A Grand Ideology

Humans are predisposed to desire freedom, but there is no agreed upon definition concerning the nature of this freedom.  However, at the very least, freedom has something to do with choosing (either as a result of will or preference or personal experience or some combination thereof) what values one believes hold true concerning the nature of reality and trying to live in accordance with these value preferences.  If, at some later time, one changes one's mind concerning the nature of these fundamental values, one is free to pursue another course.  Late modernity, having jettisoned the concept of a rationally coherent world-view in order (so it claims) to preserve peace, suggests that freedom is to be found in choosing values that conform to ones innermost desires.  This, it is presumed, is the font of authenticity.  But from whence do these desires arise, and are these desires fixed or mutable?  Leaving aside the rather metaphysical question of where desires originate, one can say that if desires are fixed, one must pray that the desires that well up out of one's soul are consistent with good order, for no matter how liberal and tolerant a society might be, it seems unlikely that the well-spring of human desire will ever be so moderate as to naturally produce only members of the human family whose proclivities correspond to societal order.  Unless, as suggested so many of the useful idiots of the Enlightenment such as Rousseau, we believe that all asocial proclivities of the human heart are the direct result of our corrupt societies.  This is a pleasant fairy tale that modernity has chosen to tell itself, but it is a myth (though a myth that, if applied in moderation, might produce some good fruit via realistic reforms in the material condition of the human spirit which might assuage--for a time--the baser proclivities of humanity's anti-social tendencies).  And is it not possible that, in choosing the route of societal indulgence of certain behaviors, rather than curbing their excesses, such indulgence provides a breeding ground for ever more ludicrous behaviors?  

But if desires are not fixed but are mutable, what then?  And I do not mean to say that desires, once habituated, are mutable at will, but only that they may themselves be overcome by a contrary habituation.  How then is one to determine the nature of the good life, if ones desires cannot always be trusted?  Or perhaps, to put it another way, our desires can be trusted, but only if understood against the context of a broader vision of human flourishing than our own immediate personal comfort and proclivities.  That is, while I may desire rich foods combined with no or little exercise as corresponding to my immediate desires, perhaps there is a deeper desire for a long and healthy life which recognizes that this course of immediate gratification will inexorably curtail the deeper desire.  And one might know this rationally, but which desire is strongest?  While the mind recognizes the need to submit to the latter, the body reels against such conditioning and craves the former.  And to complicate matters still further, while the latter desire needs more often to control, the former which desires feasting is not ontologically wrong but is merely disproportionate to the overall good.  How then is one to determine when to accede to the former (though obviously rarely) and when to accede to the latter (obviously mostly)?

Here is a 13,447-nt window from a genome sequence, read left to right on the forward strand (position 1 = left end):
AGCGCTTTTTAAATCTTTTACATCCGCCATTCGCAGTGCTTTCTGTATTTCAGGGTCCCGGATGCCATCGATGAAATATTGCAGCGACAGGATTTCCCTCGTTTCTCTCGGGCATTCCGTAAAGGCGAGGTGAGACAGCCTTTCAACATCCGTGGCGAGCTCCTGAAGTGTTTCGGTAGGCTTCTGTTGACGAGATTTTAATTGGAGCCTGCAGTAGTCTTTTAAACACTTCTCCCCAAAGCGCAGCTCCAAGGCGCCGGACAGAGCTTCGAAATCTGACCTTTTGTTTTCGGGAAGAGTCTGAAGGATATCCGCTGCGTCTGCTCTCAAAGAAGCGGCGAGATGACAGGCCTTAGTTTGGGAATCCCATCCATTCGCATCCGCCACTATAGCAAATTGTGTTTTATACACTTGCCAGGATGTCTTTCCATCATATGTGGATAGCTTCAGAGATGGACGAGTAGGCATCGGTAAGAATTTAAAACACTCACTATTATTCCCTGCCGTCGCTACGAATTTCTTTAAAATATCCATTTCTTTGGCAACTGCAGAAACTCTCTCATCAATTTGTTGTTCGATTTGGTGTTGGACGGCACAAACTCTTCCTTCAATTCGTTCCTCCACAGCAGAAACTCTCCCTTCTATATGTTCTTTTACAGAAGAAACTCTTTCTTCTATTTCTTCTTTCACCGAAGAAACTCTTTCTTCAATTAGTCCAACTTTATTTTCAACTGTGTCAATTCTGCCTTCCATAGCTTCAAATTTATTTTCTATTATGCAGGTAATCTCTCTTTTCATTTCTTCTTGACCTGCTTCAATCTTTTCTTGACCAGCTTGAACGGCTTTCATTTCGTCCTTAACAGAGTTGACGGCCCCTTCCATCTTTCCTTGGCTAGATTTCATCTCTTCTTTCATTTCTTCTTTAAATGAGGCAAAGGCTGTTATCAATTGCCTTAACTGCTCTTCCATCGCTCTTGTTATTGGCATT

We see in this duel between competing and contradictory desires the mature plight of the human soul.  What appears necessary here is something which the appetative portion of the desires rebels against, that is a proper proportion.  A correctly balanced dialectical interplay between the forces which battle in the heart of the human soul.  If even some small portion of this brief critique strikes a chord with you, then you are at least beginning to see the paucity of late modernity's answer to this ancient riddle.  For in answer to the immediate cry of "more" and "better" and "now" from the soul's desirous portion, the industrial might of our consumerist machine churns out ever more satisfactions, which rather than slaking the soul's thirst only conditions it to want ever more and ever more exquisite experiences, in an unending and unstoppable cascade.  But when the deeper (though fainter) cry for life and peace breaks through, rather than providing some answer to the riddle of these (apparently) competitive aspects of the human spirit, we are turned to ever more refined "methods" of control; be they dieting, sports, medications or meditations, themselves products of the same industrial engine which spits out the very means of the soul's conflict.  Just as Nietzsche spoke with such vitriol against Christianity as producing both the disease and the cure via her doctrine of human sin, so has her replacement concocted in envious emulation such a cyclical system.  However, whereas Christianity offered freely and democratically bestowed grace as a means of breaking the cycle of desire whereby one is always brought back to the beginning, modernity only offers money which is disproportionately available and which ever feeds the need for more and more of it.  Our debt bubble may grow great, but it cannot grow indefinitely.